These three terms are being heard from every quarter of the oilheating industry. Often they are used interchangeably---this is not correct. Each one has a specific meaning and knowing the difference matters. Here are very short definitions to help keep them straight. These are not meant to be technical definitions, but a usage guide.
Biofuel: a fuel derived directly from living matter. Often used as a generic term that may include various fuels such as biodiesel or ethanol. Usually considered renewable.
Biodiesel: a very specific product produced in a very specific way to meet very specific specifications. The feedstock to create biodiesel can vary and may include soy oil or tallow. Here is what the National Biodiesel Board has to say about it: "a fuel comprised of mono-alkyl esters of long chain fatty acids derived from vegetable oils or animal fats, designated B100, and meeting the requirements of ASTM D6751." If not... it's not biodiesel.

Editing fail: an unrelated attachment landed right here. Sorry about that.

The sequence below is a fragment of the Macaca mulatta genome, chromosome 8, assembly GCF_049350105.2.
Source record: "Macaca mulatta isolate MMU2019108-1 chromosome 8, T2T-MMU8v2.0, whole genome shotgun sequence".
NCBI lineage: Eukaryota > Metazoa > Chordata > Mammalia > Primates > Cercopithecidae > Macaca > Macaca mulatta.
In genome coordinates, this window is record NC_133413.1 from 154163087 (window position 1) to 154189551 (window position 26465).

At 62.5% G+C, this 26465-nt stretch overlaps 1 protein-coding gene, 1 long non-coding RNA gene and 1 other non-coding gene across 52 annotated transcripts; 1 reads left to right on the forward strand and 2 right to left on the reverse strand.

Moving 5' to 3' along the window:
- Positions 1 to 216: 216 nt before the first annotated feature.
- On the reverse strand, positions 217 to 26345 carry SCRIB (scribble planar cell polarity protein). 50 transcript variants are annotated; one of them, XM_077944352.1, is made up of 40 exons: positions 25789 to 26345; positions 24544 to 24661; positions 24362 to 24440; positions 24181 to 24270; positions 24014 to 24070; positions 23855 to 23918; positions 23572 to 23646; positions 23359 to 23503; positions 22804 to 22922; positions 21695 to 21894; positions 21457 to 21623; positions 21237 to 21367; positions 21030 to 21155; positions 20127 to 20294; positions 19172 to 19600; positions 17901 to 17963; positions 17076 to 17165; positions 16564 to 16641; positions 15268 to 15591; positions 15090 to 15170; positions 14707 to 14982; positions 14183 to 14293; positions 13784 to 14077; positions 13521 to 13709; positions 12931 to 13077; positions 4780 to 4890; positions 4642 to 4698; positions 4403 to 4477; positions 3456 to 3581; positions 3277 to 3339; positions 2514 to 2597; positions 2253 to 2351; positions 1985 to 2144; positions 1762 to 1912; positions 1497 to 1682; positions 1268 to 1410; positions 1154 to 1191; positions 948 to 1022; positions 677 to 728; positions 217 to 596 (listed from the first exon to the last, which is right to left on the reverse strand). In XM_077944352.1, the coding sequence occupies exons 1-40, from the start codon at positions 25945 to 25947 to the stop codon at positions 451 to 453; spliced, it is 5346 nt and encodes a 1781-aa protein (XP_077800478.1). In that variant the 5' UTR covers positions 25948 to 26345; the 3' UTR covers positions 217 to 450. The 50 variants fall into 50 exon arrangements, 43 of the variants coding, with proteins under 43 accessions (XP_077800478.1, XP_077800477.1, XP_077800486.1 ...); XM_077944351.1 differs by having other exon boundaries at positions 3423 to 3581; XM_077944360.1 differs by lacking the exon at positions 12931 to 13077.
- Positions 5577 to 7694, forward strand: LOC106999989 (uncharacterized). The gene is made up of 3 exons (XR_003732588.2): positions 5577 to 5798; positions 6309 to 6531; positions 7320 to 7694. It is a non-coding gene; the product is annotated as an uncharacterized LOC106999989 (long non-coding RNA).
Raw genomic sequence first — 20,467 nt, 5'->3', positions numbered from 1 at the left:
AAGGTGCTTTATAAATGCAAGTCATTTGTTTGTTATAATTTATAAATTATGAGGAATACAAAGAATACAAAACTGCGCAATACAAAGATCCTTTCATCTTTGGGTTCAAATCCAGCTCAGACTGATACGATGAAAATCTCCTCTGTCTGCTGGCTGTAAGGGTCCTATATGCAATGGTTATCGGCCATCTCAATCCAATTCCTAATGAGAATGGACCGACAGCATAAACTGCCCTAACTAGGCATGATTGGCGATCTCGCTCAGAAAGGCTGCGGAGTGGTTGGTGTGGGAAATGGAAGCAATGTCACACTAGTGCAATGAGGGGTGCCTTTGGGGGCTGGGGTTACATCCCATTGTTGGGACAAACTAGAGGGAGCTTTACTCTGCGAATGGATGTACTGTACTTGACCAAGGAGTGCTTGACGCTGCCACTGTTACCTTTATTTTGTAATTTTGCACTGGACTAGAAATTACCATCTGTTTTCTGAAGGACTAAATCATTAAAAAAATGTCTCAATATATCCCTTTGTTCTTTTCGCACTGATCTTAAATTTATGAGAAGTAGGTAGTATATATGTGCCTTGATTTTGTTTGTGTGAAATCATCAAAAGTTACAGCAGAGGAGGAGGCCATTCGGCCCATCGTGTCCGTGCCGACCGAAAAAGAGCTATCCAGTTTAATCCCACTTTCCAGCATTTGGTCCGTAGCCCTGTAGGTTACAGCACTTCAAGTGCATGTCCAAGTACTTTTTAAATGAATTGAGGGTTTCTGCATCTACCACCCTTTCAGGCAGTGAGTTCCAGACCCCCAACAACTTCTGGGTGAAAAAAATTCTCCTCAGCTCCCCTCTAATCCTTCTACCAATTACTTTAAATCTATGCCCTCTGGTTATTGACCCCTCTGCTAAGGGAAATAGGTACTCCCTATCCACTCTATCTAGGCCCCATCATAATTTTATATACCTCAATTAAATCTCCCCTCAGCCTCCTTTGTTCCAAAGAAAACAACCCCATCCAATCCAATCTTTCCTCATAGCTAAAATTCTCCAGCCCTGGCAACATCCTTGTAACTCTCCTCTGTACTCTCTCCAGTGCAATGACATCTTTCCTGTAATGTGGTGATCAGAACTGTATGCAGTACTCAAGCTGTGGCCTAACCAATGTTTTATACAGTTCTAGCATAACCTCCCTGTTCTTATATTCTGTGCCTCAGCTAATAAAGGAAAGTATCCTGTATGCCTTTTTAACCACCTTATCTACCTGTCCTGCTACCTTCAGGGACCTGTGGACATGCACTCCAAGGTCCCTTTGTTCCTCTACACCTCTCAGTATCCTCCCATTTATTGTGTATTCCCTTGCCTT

Bioheat®: A registered trademarked name whose definition is a liquid fuel that is comprised of a blend of petroleum #2 distillate fuel (heating oil/diesel) and Biodiesel (see above). To meet the definition, the petroleum component must meet the ASTM D396 standard and the biodiesel component must meet the ASTM D6751 standard. If those two criteria are not met, it cannot be called Bioheat(R).
Remember, biodiesel is a biofuel but not all biofuels are biodiesel. Also, biodiesel is the only acceptable biofuel component in Bioheat®
Article reprinted with the permission of Indoor Comfort Marketing: www.indoorcomfortmarketing.com